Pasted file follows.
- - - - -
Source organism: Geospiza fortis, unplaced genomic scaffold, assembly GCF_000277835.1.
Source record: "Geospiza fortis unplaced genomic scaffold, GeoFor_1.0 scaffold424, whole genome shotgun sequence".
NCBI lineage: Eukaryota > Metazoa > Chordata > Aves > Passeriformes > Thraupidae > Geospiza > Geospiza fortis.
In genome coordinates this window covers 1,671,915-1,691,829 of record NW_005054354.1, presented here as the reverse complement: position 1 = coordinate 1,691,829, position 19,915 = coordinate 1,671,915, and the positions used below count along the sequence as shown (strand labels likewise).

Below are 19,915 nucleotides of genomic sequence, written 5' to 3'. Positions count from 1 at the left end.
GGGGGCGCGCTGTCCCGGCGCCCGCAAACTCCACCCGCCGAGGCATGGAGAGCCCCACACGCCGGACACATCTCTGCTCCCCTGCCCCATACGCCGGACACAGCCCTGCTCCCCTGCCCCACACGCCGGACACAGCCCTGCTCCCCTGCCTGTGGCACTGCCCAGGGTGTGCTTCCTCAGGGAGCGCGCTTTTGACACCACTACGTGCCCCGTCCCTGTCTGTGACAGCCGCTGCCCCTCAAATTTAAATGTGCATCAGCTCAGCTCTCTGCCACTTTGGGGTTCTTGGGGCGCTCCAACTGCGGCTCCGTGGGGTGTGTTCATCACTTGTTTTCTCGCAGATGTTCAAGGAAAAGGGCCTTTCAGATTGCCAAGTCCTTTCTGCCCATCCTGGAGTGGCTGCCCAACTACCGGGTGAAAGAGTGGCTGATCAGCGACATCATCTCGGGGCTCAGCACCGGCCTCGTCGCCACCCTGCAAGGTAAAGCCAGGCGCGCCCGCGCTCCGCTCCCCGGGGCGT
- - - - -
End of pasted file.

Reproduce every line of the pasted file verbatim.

Source organism: Geospiza fortis, unplaced genomic scaffold, assembly GCF_000277835.1.
Source record: "Geospiza fortis unplaced genomic scaffold, GeoFor_1.0 scaffold424, whole genome shotgun sequence".
NCBI lineage: Eukaryota > Metazoa > Chordata > Aves > Passeriformes > Thraupidae > Geospiza > Geospiza fortis.
In genome coordinates this window covers 1,671,915-1,691,829 of record NW_005054354.1, presented here as the reverse complement: position 1 = coordinate 1,691,829, position 19,915 = coordinate 1,671,915, and the positions used below count along the sequence as shown (strand labels likewise).

Below are 19,915 nucleotides of genomic sequence, written 5' to 3'. Positions count from 1 at the left end.
GGGGGCGCGCTGTCCCGGCGCCCGCAAACTCCACCCGCCGAGGCATGGAGAGCCCCACACGCCGGACACATCTCTGCTCCCCTGCCCCATACGCCGGACACAGCCCTGCTCCCCTGCCCCACACGCCGGACACAGCCCTGCTCCCCTGCCTGTGGCACTGCCCAGGGTGTGCTTCCTCAGGGAGCGCGCTTTTGACACCACTACGTGCCCCGTCCCTGTCTGTGACAGCCGCTGCCCCTCAAATTTAAATGTGCATCAGCTCAGCTCTCTGCCACTTTGGGGTTCTTGGGGCGCTCCAACTGCGGCTCCGTGGGGTGTGTTCATCACTTGTTTTCTCGCAGATGTTCAAGGAAAAGGGCCTTTCAGATTGCCAAGTCCTTTCTGCCCATCCTGGAGTGGCTGCCCAACTACCGGGTGAAAGAGTGGCTGATCAGCGACATCATCTCGGGGCTCAGCACCGGCCTCGTCGCCACCCTGCAAGGTAAAGCCAGGCGCGCCCGCGCTCCGCTCCCCGGGGCGT